Outside the court building beyond the thicket of television cameras there were clear signs of the wedge that this case has driven between ordinary South Africans. A cluster of people had gathered under a banner photo of  Mr Pistorius that read: "We trust in you and your love for Reeva."

The trial has highlighted the problem of violence towards women in South Africa, where, according to police statistics, seven women were murdered every day in 2011. Milling around amid the microphones was a 28 year-old woman who works in construction: "I came here to support Oscar even though he screwed up big time," she said. "Here in South Africa women are getting raped and killed everyday so I'm like what's the big deal? Where I come from I'm used to it."

Sharon Dego a 20 year-old student walking past could not contain her disgust: "I'm angry, if you open my heart right now you will find anger about what happened to Reeva," she said. "If he loved her how could he kill her? He's a monster."
 

Topics:  editors picks murder oscar pistorius reeva steenkamp



How to survive a bushfire in your car

IT SOUNDS like a nightmare, but it can happen.

Eight reasons to join the RFS

SPREAD across 93% of Queensland, the Rural Fire Service has about 36,000 volunteers. And you could be one of them.

What if my insurer gives me grief?

CLAIMING your insurance cover after a natural disaster can go one of two ways. It can be a breeze, or like pulling teeth.

Driver allegedly headbutts Ipswich police officer

Operation North Rhombic, Ipswich Police and Department of Transport and Mains Road carrying out random breath tests on Limestone Street. Photo Inga Williams / The Queensland Times

THE officer was treated for a laceration above his eye in hospital.

Check out these handy recovery tips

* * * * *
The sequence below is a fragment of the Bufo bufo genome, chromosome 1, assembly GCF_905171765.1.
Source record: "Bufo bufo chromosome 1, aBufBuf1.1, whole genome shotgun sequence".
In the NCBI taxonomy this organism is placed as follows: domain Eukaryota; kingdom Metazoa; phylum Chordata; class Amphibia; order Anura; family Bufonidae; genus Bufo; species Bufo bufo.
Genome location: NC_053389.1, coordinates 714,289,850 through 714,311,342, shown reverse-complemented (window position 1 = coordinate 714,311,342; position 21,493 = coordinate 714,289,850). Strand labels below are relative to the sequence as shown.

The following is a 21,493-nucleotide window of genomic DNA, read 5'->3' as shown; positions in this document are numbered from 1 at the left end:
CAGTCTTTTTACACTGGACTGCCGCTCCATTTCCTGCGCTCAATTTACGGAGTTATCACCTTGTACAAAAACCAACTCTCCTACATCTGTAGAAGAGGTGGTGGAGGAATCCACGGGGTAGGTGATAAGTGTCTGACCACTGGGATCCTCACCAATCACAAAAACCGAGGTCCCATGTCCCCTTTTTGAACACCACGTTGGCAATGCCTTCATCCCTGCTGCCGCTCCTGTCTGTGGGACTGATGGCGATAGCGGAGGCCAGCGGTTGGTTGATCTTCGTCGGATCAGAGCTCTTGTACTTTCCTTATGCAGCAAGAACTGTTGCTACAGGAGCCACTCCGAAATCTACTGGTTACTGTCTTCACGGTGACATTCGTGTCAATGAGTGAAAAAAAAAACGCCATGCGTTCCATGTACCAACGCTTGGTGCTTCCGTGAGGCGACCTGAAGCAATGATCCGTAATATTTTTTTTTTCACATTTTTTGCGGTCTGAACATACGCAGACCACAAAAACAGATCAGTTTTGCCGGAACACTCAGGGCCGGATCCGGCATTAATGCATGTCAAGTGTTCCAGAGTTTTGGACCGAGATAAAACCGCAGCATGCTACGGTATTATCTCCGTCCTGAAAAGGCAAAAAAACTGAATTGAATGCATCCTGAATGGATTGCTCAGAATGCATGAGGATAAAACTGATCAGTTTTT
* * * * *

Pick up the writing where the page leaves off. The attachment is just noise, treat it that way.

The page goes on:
Ipswich Knights footballer Adam O'Sullivan receives immediate treatment after suffering a serious knee injury.

Wise advice when dealing with serious injury

Sara shares her toughest injury challenge

Ipswich hockey player and Healthworks personal trainer Sara Rogers is recovering from knee surgery.

Aussie captain dealing with a knee reconstruction

Local Partners

What's on the small screen this week

Ernie Dingo stars in the TV series Going Places with Ernie Dingo.

ERNIE Dingo stars in a new travel series and Seven airs the AACTAs.

Mandy Moore feels like she's 60

Mandy Moore sees herself as a 60-year-old rather than a 32-year-old

Goooodbye Hamish and Andy (from our radios)

Hamish and Andy

The pair have been on air since 2006

David Attenborough on facing his mortality

Sir David Attenborough in a scene from the TV special The Death of the Oceans.

Life without Sir David Attenborough is hard to imagine

Saying "I do" changed Shia's outlook on marriage

Shia LaBeouf has a new outlook on marriage since he tied the knot.

Singer tunes in to first movie role

Tori Kelly voices the character Meena in the movie Sing.

Musician Tori Kelly voices Meena the teenage elephant in Sing

Chinese locked out of Australian property market

The rules are different if you're a foreigner

The buyer was from China - the trouble started right there

Morrison signs off on new affordable rental model

Australia's Treasurer Scott Morrison speaks during a press conference after a meeting of the Council of Federal Financial Relations at Parliament House in Canberra, Friday, Dec. 2, 2016.

Scott Morrison signed off on development of a new financing model

New 1200-seat Mormon church to open in Ipswich

COMMUNITY: Barbara MacDonald of Springfield Lakes with her children from left, Jacob, 6, Charlotte, 2, Joseph, 4, Emily, 9, and Lachlan, 8, outside the newly built Church of Jesus Christ of Latter-Day Saints at Augustine Heights.

One of Australia's largest Mormon churches will open this month

REVEALED: 25 of Ipswich's cheapest houses

8 Trumper St, East Ipswich, Offers above $230,000.

Old and neglected homes in hot demand with renovators

Coast high-flyer's fight back from bankruptcy, $72m debt

Scott Juniper went from millionaire developer to declaring bankruptcy in2012, now he is back on top of his game again with new developments including this one in Coolum.

'Apocalyptic lending storm' causes financial collapse.

Ready to SELL your property?

Post Your Ad Here!